• Wed
  • Oct 22, 2014
  • Updated: 8:48am

ADB predicts slower growth for mainland

PUBLISHED : Thursday, 07 April, 2011, 12:00am
UPDATED : Thursday, 07 April, 2011, 12:00am
 

The mainland's economic growth is expected to slow to 9.6 per cent this year and 9.2 per cent next year because of easing exports and investments, the Asian Development Bank forecasts.

For Hong Kong, it expects the gross domestic product to settle back to more sustainable growth of around 5 per cent this year and 4.7 per cent next year, after the rebound of 6.8 per cent last year.

In its annual report, the ADB said the mainland - with 10.3 per cent growth last year - would see a slowdown in exports and industrial output as demand from major markets remained sluggish and tax rebates on some export products expired.

The Manila-based multilateral bank said merchandise export growth would ease to about 20 per cent this year and 18 per cent next year, compared with the nearly 30 per cent average seen in the five years before the global recession.

Fixed-asset investment would remain a key driver for the mainland's growth over the next two years, the bank said, though the rate of expansion is set to decelerate slightly from past levels because of the winding down of the fiscal stimulus and a tighter monetary policy.

Rising inflation would be a concern for the mainland, the bank said. Inflation would jump to 4.6 per cent this year from 3.3 per cent last year as a result of excess liquidity and high food and commodity prices, but ease back to 4.2 per cent next year as commodity prices levelled off.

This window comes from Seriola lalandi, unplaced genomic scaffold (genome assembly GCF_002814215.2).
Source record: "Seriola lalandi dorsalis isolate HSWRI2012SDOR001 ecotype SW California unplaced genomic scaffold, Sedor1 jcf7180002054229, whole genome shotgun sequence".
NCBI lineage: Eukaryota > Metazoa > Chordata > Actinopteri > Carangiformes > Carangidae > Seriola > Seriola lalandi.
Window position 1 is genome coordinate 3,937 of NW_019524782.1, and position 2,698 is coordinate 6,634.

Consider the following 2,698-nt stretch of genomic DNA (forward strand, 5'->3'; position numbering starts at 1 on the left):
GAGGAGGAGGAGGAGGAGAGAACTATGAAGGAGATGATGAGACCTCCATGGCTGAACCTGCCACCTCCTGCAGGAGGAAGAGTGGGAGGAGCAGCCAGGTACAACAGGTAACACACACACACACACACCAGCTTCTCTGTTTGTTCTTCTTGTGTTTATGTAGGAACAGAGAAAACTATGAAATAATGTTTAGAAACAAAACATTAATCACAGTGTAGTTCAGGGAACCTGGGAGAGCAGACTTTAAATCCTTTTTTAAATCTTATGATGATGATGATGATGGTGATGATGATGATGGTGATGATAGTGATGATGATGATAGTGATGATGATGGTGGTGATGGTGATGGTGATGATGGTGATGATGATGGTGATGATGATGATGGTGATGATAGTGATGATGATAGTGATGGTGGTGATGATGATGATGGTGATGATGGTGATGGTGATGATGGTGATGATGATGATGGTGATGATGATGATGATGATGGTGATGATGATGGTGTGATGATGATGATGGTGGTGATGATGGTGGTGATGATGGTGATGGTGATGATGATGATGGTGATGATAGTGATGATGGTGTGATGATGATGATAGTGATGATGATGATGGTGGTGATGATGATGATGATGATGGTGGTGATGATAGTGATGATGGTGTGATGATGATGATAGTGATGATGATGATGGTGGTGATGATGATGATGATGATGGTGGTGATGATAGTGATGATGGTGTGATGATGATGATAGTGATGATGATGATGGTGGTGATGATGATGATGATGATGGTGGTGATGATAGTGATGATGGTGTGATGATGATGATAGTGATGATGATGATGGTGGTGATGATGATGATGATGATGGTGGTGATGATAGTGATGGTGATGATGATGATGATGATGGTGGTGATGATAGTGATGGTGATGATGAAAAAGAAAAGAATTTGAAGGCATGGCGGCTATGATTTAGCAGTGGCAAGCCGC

Rhee Changyong, the bank's chief economist, said the mainland's recent interest rate increase to curb inflation was within expectations and there was room for a further increase.

Pointing out that the government had put more emphasis on domestic consumption and services in its 12th five-year plan, the ADB report said private consumption would expand by 12.6 per cent this year because of rising incomes and spending on education, health care and pensions.

'Global imbalances have become more pronounced, and the recent recession highlighted the risk of heavy reliance on foreign demand for growth,' Rhee said.

For quake-hit Japan, the bank projected 1.5 per cent GDP growth this year and 1.8 per cent next year.

'Aside from energy, the regional and global impact of the Japanese earthquake is hard to quantify but are likely to be temporary and limited,' the report said. Rhee said that if the nuclear crisis does not deteriorate further, the economic impact on other Asian countries would be small.

The report predicted Asia overall would continue to expand solidly at 7.8 per cent and 7.7 per cent this year and next year.

Small talk

Mainland exports and industrial output are expected to slow down

The ADB predicts merchandise export growth will ease to 20 per cent this year compared with an average of: 30%

Inflation is expected to jump to 4.6 per cent this year from last year's: 3.3%

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